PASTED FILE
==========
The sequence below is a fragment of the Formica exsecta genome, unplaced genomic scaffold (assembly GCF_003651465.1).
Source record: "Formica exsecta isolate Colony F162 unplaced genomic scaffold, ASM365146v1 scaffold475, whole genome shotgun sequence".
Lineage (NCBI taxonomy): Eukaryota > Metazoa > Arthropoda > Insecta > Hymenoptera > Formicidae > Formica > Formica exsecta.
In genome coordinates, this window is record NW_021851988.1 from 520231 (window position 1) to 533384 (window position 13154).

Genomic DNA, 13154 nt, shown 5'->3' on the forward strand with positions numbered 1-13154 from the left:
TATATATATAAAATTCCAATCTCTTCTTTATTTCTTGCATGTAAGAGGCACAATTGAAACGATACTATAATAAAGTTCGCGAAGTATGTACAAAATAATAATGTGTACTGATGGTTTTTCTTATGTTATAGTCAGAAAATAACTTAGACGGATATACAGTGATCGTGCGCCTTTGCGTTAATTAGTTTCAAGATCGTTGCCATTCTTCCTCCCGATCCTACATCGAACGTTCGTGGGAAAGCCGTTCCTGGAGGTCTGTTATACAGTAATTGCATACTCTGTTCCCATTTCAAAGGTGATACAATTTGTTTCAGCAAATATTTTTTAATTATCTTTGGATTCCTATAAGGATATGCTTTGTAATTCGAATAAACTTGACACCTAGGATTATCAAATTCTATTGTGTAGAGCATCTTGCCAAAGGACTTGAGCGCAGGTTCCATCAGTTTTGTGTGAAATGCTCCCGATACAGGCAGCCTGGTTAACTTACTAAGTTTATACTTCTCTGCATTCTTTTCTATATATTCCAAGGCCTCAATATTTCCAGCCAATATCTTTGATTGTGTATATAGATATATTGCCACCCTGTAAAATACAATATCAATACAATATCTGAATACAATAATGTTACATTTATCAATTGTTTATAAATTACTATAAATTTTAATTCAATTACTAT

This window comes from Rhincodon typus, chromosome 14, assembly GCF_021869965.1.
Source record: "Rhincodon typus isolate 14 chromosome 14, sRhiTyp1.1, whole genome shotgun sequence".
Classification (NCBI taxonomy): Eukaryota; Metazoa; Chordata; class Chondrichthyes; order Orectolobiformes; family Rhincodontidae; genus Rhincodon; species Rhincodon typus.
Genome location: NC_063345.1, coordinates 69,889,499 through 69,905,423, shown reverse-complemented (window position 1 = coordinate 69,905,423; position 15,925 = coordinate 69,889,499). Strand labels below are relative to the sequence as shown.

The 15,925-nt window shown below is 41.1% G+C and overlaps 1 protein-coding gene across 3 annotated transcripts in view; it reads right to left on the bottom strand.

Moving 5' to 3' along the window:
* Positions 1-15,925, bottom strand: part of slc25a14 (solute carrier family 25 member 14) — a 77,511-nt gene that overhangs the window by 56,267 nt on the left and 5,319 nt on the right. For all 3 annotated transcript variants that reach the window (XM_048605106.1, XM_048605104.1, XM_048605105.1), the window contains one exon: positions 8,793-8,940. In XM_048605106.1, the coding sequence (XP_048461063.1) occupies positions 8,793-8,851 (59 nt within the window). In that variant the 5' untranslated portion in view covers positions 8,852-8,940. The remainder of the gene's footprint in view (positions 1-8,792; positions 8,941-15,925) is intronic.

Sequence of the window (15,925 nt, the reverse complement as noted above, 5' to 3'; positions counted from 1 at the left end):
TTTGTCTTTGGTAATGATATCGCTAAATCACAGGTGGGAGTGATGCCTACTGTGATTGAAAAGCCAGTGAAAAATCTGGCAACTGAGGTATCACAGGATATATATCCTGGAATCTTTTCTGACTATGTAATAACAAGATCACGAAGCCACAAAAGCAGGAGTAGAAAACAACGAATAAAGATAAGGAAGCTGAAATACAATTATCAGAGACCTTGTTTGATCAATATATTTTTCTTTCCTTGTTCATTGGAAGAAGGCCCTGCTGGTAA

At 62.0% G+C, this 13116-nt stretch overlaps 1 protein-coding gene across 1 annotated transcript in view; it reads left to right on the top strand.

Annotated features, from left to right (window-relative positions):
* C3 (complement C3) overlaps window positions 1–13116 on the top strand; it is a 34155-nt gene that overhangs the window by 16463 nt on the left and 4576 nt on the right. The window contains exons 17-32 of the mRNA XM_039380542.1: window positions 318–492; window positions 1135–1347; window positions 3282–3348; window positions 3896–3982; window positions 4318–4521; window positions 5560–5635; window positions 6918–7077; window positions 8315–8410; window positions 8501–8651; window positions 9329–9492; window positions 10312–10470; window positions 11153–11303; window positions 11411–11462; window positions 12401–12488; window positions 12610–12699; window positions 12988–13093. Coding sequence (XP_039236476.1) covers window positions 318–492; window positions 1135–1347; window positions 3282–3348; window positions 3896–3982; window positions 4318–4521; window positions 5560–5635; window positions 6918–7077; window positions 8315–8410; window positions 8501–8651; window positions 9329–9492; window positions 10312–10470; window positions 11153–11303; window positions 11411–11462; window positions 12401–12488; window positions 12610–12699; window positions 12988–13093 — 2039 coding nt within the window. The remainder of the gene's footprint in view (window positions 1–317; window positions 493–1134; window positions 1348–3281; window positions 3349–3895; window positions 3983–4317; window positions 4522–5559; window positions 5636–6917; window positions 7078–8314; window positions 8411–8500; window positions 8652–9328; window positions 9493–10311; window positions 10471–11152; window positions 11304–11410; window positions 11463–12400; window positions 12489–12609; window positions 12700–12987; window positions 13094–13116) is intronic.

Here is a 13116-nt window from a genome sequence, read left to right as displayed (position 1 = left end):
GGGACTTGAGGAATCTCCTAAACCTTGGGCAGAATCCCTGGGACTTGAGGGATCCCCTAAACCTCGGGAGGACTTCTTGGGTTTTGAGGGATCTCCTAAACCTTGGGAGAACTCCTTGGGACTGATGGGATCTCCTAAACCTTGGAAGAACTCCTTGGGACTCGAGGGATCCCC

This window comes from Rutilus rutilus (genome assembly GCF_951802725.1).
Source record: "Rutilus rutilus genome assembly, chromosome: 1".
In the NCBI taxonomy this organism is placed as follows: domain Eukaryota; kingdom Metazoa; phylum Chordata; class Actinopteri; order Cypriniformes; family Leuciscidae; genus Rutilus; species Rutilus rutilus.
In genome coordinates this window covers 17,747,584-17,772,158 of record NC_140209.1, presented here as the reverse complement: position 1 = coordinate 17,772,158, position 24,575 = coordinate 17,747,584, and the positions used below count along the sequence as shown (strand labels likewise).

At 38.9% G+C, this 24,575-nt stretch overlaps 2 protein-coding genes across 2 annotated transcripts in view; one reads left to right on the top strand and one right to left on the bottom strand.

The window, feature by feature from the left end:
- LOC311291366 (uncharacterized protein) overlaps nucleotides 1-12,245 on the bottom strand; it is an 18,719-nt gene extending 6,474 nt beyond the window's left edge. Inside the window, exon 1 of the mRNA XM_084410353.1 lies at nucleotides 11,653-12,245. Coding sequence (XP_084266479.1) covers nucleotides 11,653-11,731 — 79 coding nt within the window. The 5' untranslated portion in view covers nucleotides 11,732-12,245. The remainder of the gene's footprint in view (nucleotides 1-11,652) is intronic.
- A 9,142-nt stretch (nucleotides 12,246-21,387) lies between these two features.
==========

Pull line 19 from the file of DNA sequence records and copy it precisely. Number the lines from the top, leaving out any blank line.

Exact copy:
Here is a 13116-nt window from a genome sequence, read left to right as displayed (position 1 = left end):